You may have had a business idea for years and you finally were able to get it launched. There’s nothing like a brand new baby business. New businesses are full of hope. There’s no telling where it could go, what it could do, what doors it could open.
But first, you’ve got a lot of work ahead of you to get your business recognized by others. The first thing on your plate should be branding your business. Good branding is much more than having a fancy logo and a consistent color scheme. Let’s look at why brand strategy is important and seven key elements of branding for new businesses.
What is Branding?
There are many who believe that branding is simply your logo and letterhead design, but the concept of branding goes deeper than that. Branding includes the way that you communicate with your customers, the way that you speak internally, the ‘voice’ within the marketplace that you wish to establish.
Simply put, branding is the combination of everything within your company that makes it unique. Not only does your branding identify why your company exists and who your company exists for, but it also shapes the expectations of your audience.
In short, branding reveals the essence of your company.
Why Should I Care About Brand Strategy?
Your company’s brand strategy determines the overall impression that you wish to cultivate with your customers and your peers. When you first establish your company, you want to draw a line in the sand that says “this is who I am and what I want to be known for.”
Let’s say that you want to be known as ‘The Caring Paper People’ and you have a presence on most of the social media outlets. To your company, caring means communication. In order to do that, you have to consistently monitor everything related to your brand on these channels to prove that you care. The goal of the strategy is to form strong relationships with customers so that they become evangelists for your brand.
But think about this. What if this company’s brand strategy didn’t involve communication? What they say and what they do will be in conflict. As time goes by outside people will add to and influence the way that your brand is perceived by others through reviews, word of mouth, and other channels not controlled by you. A single bad review or one very determined customer can dramatically change the direction that your company is going in.
If branding reveals the essence of the company, your brand strategy has to include how you communicate that. If you have a style of communication and a strategy for dealing with problem situations, you can weather bad customers, and perhaps even turn your biggest critics into allies.
Where do I begin with brand strategy?
Brand strategy should begin when you first make the decision to start your company. The declaration of values, the knowledge about what your company does, mapping out how you’re going to do it, and more… that’s all part of the brand strategy.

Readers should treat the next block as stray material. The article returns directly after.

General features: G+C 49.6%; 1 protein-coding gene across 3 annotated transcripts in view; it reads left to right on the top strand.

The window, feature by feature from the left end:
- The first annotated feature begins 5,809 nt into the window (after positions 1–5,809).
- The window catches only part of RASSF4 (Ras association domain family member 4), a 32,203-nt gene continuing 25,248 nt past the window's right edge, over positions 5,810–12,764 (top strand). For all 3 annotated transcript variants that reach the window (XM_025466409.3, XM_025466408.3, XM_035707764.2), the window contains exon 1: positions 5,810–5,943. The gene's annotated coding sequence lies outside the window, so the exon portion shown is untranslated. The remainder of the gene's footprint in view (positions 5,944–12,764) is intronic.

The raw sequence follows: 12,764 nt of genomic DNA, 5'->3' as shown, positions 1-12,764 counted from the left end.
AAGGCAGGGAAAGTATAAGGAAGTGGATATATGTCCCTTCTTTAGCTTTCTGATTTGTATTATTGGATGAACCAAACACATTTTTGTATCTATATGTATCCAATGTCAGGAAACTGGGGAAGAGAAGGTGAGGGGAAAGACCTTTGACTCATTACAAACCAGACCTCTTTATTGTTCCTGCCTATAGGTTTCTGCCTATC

Remember that your brand strategy is a living document and should be evaluated on at least a yearly basis. Markets and tastes change, and companies have to change to reflect that. If you find that the tone of voice that your company is portraying should be tweaked, it’s perfectly okay to re-evaluate and tweak it.
However, any tweaking to your branding still has to align with your values. If you let the market and the opinions of others dictate how you are and how you act, you won’t stand out in the marketplace. Every teenager learns this and you can save your growing business the same growing pains.
Here are the 7 essential questions you should answer as you create your brand strategy. Each one will help you define your business in the marketplace and construct a branding roadmap for your company to follow.
At its core, what does my company do and what problem does it solve?
The answers to this particular question are usually fairly simple. “We sell widgets” is a perfectly good answer. But, the second part of this question takes it one level deeper. You may sell widgets, but what itch does that scratch in your customer? You may run FB ad campaigns, but what ultimately, what does that do for the client? Peace of mind? What pain points does your business solve for its customers?
Who is my company’s target audience?
No, ‘everyone’ is not your company’s target audience. Even if you’re selling food at your restaurant, you’ve still got a target audience, whether it be young and trendy 20-somethings or the fit and feisty 50-somethings.
Companies that sell the same thing might cater to different audiences. For example, a company that creates large rolls of paper might be focused on the art market or they may cater to the architectural and engineering community. The paper is the same, but the branding and the approach that they’d use to sell would be completely different.